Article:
November 23, 2018
Joan Winum is like a lot of retirees.
She lives independently in her own apartment, drives to the shops a couple times a week to pick up supplies, has someone pop in once a fortnight to help with a bit of cleaning, and keeps up an active social network of friends, family and neighbours.
But the Weary Dunlop retirement village resident is different in one remarkable way: she’s just turned 100 years old.
Not that Joan thinks it’s remarkable. In fact, she’s struggling to see what all the fuss is about.
“People seem to treat it as though I’ve been very clever, or I’ve earned it or as though it’s an achievement, but quite honestly what have I had to do with it?”
And when a certificate from a local politician marking her milestone arrived in the mail, Joan was outright indignant.
“A certificate! As though I’ve sat an exam to be 100, I mean I ask you. They say politicians haven’t much in the way of brains and I don’t think they have.”
Even the prospect of a congratulatory message from the Queen is met with a shrug of Joan’s shoulders.
Joan cuts her 100th birthday cake at a celebration with family and friends.
“I know she’s a good Queen and I respect her and all that sort of business but she’s nothing to me, and I’m certainly nothing to her.”
As you can tell, Joan hasn’t lost any of her spark.
She’s fiercely independent and, despite her diminutive frame (she used to be five-foot-two and a quarter – “and woe betide anyone who left off the quarter!” - but has shrunk to five-foot even, she says) Joan is far from slowing down.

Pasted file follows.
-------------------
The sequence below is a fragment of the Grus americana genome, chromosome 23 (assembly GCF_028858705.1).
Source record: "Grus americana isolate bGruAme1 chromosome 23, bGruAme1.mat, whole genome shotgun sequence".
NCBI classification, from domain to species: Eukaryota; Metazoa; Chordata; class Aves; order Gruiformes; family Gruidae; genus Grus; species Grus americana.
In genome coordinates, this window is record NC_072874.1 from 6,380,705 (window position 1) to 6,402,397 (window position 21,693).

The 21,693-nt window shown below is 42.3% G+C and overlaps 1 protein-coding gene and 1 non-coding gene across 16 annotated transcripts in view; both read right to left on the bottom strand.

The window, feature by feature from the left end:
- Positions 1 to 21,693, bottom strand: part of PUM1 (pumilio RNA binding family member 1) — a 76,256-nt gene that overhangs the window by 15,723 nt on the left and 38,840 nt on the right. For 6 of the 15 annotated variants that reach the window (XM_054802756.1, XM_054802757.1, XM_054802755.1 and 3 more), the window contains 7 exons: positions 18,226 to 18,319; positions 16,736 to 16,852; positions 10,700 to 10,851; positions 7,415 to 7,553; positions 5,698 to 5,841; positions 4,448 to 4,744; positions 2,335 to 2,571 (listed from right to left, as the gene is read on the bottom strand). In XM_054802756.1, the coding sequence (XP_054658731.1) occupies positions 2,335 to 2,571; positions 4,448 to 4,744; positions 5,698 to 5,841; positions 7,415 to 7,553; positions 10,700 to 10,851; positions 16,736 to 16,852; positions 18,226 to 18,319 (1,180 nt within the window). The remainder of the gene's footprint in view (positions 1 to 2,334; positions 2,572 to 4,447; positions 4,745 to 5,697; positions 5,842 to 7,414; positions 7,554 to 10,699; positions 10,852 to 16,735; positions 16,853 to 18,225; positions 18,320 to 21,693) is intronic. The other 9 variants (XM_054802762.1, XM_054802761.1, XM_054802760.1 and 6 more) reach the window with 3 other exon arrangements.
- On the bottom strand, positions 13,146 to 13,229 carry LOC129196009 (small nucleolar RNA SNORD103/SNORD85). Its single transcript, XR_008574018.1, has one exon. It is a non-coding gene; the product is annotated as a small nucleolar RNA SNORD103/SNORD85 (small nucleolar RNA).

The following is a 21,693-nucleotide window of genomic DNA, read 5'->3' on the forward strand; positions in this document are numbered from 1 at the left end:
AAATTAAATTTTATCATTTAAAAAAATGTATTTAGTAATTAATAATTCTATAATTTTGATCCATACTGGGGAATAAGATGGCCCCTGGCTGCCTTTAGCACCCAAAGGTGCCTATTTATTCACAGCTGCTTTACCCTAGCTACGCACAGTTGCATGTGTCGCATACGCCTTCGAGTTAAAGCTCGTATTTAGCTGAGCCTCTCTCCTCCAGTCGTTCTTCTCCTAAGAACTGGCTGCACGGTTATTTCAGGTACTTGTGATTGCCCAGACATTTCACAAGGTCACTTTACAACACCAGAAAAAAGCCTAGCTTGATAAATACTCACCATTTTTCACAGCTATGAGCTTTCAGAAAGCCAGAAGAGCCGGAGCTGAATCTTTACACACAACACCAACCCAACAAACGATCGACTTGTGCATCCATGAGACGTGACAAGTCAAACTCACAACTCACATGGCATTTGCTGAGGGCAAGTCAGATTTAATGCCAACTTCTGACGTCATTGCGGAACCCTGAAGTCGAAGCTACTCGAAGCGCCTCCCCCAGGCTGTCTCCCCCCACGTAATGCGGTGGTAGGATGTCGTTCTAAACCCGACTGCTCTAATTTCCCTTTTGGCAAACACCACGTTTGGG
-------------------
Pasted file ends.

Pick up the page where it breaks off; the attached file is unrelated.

And the most precious part of her independence is parked downstairs from her apartment.
Joan with her silver Mazda 2 hatchback, which she still drives to the shops.
Yes, despite reaching three figures, Joan still loves to drive her silver Mazda hatchback to the shops and to run errands.
In fact, according to VicRoads, Joan is believed to be one of the oldest drivers in Melbourne.
The roading authority’s records show that, in a state of more than six million people, only around 60 people aged over 100 hold a valid driver’s licence. With many of those thought to be no longer actively behind the wheel, Joan is in rare company.
While the car has been sitting idle the past few months after Joan had a couple of falls, she’s raring to get back behind the wheel again soon.
A life-long car enthusiast, she was poking around car engines with her dad since she could first walk.
“I think the first words I could speak were ‘I want to drive the car’. When I was 18 I was off. Dad taught me and he taught me thoroughly – he was good.”
Perhaps not surprisingly, Joan doesn’t view the fact she still drives as that big a deal.
“I’m very sensible. If I felt uncomfortable or not happy with myself I wouldn’t drive, but I feel perfectly at ease in the car. I’m not nervous and I’m not a mad driver.”
Born in Melbourne just days after the signing of the armistice which ended World War One, Joan has two daughters in their seventies, four grandchildren and six great-grandchildren.
She recalls the Great Depression of the 1930s, the advent of modern aviation, World War Two, and riding on steam trains on Melbourne’s fledgling suburban rail network.
Asked what technological advancement during her century on earth most stands out in her mind, though, and her answer says a lot about where her heart still lies:
The introduction of automatic transmission in cars.